June 17, 2007 was Father’s Day. I was at Fenway with my buddy, Brian Liddy, for an interleague game. The Red Sox were playing the San Francisco Giants. Liddy and I, who said disgraceful things to opposing basketball coaches as college students, were especially keen to boo MLB’s reigning antihero, Giants outfielder and alleged steroid user Barry Bonds. At one point, with Bonds directly below our right-field seats, I shouted “Barry Bin Laden!” This seemed to rattle a few stoic Giants fans in our vicinity, so I followed up with “Osama Bin Bonds!” Then I repeated both variations a few times. I liked the way they sounded.
Liddy said, “Damn, Wormwood, I hate Bonds too, but I don’t know how I feel about you calling him that.” (Keep in mind that Liddy once called former Louisville coach Denny Crump an asshole, right to Crump’s face.) So why wasn’t it funny to conflate Bonds and Bin Laden? Nobody could have believed I was seriously equating the two. Osama was a mass murderer. Bonds was ruining baseball’s most cherished record. My comments were jokes, and I have always maintained that anything could be funny if you can figure out the right angle.
But in the summer of 2007, less than six years after the 9/11 attacks that killed thousands, Bin Laden wasn’t funny, I guess. Or maybe I should say, I wasn’t funny. A sharper, more practiced comedian might have been able to make something of the topic, but my wit from the right-field cheap seats was not sharp that Father’s Day. People don’t want to joke about things that still trouble them, and Bin Laden, directing terror networks from hiding (he was in Pakistan by then, we have since learned) was not fodder for ill-conceived jokes, even if Bonds was fair game.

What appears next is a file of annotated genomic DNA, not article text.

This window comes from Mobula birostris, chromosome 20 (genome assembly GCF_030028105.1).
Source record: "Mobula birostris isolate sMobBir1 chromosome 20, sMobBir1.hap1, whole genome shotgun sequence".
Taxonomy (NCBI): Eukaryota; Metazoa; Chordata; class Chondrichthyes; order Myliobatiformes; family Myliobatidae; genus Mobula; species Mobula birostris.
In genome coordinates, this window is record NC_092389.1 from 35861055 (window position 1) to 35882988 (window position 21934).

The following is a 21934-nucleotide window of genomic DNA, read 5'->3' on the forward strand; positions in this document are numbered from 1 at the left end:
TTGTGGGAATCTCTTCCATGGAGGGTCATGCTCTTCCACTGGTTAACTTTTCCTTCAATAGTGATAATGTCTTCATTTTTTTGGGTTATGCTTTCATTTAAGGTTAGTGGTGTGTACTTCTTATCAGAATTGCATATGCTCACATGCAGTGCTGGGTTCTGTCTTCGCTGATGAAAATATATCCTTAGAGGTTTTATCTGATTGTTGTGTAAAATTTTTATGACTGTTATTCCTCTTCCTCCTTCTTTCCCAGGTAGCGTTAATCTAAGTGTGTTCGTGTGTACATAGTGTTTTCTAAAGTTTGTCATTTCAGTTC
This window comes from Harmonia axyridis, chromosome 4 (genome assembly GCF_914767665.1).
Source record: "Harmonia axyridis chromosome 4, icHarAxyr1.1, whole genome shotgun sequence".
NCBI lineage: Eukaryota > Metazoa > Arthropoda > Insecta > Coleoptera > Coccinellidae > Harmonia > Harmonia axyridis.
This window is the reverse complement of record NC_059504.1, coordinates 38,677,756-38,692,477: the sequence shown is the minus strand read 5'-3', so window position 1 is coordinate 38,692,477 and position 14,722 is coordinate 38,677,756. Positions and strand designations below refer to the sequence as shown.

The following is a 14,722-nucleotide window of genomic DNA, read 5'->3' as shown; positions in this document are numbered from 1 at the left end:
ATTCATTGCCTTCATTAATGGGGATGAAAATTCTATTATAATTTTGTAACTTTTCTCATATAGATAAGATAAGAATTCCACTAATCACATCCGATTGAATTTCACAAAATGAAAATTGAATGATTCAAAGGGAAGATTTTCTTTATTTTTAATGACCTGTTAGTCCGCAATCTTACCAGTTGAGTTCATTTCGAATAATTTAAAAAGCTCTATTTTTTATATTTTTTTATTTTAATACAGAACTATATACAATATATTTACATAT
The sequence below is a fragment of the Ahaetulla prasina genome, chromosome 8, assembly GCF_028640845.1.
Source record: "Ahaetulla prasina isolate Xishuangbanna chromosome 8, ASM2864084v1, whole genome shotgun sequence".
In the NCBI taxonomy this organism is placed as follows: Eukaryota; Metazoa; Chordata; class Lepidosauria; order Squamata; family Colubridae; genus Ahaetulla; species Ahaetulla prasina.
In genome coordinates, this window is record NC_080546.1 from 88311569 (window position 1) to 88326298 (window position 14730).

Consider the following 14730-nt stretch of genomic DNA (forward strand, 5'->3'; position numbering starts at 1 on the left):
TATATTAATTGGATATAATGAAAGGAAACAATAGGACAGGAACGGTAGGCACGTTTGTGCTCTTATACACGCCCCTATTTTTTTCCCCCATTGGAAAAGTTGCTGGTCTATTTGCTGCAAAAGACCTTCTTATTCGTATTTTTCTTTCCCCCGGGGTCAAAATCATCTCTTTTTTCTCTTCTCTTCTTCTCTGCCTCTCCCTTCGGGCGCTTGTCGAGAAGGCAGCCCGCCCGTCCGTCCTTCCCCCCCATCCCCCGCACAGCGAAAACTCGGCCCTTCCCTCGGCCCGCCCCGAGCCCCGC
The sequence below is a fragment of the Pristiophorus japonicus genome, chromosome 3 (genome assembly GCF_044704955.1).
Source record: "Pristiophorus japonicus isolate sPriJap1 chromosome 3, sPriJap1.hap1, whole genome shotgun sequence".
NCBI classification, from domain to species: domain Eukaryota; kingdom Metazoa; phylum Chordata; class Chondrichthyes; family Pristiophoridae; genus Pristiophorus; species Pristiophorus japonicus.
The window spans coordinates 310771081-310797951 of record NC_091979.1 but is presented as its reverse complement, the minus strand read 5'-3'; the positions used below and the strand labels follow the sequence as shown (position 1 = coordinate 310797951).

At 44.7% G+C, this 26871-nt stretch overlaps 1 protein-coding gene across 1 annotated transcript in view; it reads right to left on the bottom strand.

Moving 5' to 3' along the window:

I had been thinking about that Father’s Day game a lot lately, because of the earthquake, tsunami, and nuclear disaster that hit Japan. When I saw that, to me, all signs pointed to Godzilla’s imminent return, so I wanted to write a (hopefully) funny column about an upcoming grudgematch between old rivals: Godzilla and Tokyo. Around that same time I asked a group of writing students when it was finally OK to joke about a tragedy, and then sketched out my Godzilla idea. The concept evenly divided them, and one girl with friends in Japan stormed out in tears. I thought to myself, Too soon? Yes, too soon. Remembering my failure to get over the funny bar in Fenway four years earlier, I chickened out.
But now, with Bin Laden killed by Navy Seals, that paradigm has shifted and I’m glad to see it. Perhaps his bloody death can serve as a sanguine bookend for a dark, confusing decade, in the same way the stabbing at Altamont seemed to finally close out the 1960s. Bin Laden is gone (Bonds, too, for that matter), and so is the decade he loomed over. Good riddance to all of it.
In celebration, here are a couple of funny ones, straight from the Internet:
Q What color are Bin Laden’s eyes?
A Blue. One blew this way, the other blew that way.
Q Have you heard about the new Bin Laden cocktail? It’s two shots and a splash of seawater. (rimshot)
Deference is the better part of valor, it has been said, and maybe some things are just never funny. I’ve never heard a Pearl Harbor joke. Maybe people tell those in Japan, but if so, that’s OK. Godzilla is returning and he’s totally going to kick their asses, again.
Rick Wormwood can be reached at firstname.lastname@example.org.